A reform in this respect is pleaded by, amongst others, those who support the citizens’ initiative finished life (‘Burgerinitiatief voltooid leven’) [15]. In the wake of this initiative, political party Democrats 66 has submitted the bill Dignified End of Life (‘Waardig Levenseinde’), but this only pertains to people of 75 years or older. If the pill is only made available to the elderly-leaving the issue of what the precise age limit should be -, no solution has been offered to young people who face the same problem. Their position remains outside the purview of the law. This subject matter particularly lends itself to a medical ethical reflection, since the questions to which the subject matter gives rise cannot be answered by the medical profession itself [16].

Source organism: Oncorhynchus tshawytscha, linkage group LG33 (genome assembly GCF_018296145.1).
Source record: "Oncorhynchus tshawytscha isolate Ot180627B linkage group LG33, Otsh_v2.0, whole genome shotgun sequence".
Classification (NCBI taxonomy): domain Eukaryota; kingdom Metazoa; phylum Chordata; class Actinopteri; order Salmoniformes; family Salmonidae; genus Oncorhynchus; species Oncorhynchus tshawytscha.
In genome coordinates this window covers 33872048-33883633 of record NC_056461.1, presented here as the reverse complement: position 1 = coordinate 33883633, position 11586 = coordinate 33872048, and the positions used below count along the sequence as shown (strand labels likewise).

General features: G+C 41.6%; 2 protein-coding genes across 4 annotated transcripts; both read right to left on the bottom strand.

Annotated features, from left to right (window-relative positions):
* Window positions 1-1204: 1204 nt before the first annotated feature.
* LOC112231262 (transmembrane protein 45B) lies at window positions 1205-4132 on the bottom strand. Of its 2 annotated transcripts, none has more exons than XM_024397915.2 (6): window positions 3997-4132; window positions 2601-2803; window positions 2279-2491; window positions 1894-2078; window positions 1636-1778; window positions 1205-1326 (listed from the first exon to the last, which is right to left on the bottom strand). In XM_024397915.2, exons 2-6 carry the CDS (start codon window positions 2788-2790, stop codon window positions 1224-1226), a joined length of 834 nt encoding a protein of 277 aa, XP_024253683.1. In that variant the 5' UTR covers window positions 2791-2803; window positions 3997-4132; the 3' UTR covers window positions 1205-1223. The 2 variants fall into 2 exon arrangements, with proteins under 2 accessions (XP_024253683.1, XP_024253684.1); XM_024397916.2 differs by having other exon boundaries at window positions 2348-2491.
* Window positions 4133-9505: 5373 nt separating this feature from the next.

This became clear in a case in which a general practitioner was found guilty of having assisted the suicide of a patient because the main criteria for medically assisted suicide had not been met, namely, that there has to be (in accordance with was indicated above) ‘lasting and unbearable’ suffering; he was discharged, however, as the act, while principally punishable, did not merit a punishment in this case. As the Dutch Supreme Court expresses it: “The integral care which is to be provided by a general practitioner to patients […] may result in him being assigned with the task to alleviate the suffering of a patient which is not or not predominantly caused by a somatic or mental condition, but which is the consequence of the lack of a life perspective. Given, however, that that physician then enters into a domain that lies beyond his professional competence, he may not, in his capacity of medical professional, form a judgment regarding the unbearableness, lastingness and untreatableness of that suffering” [17].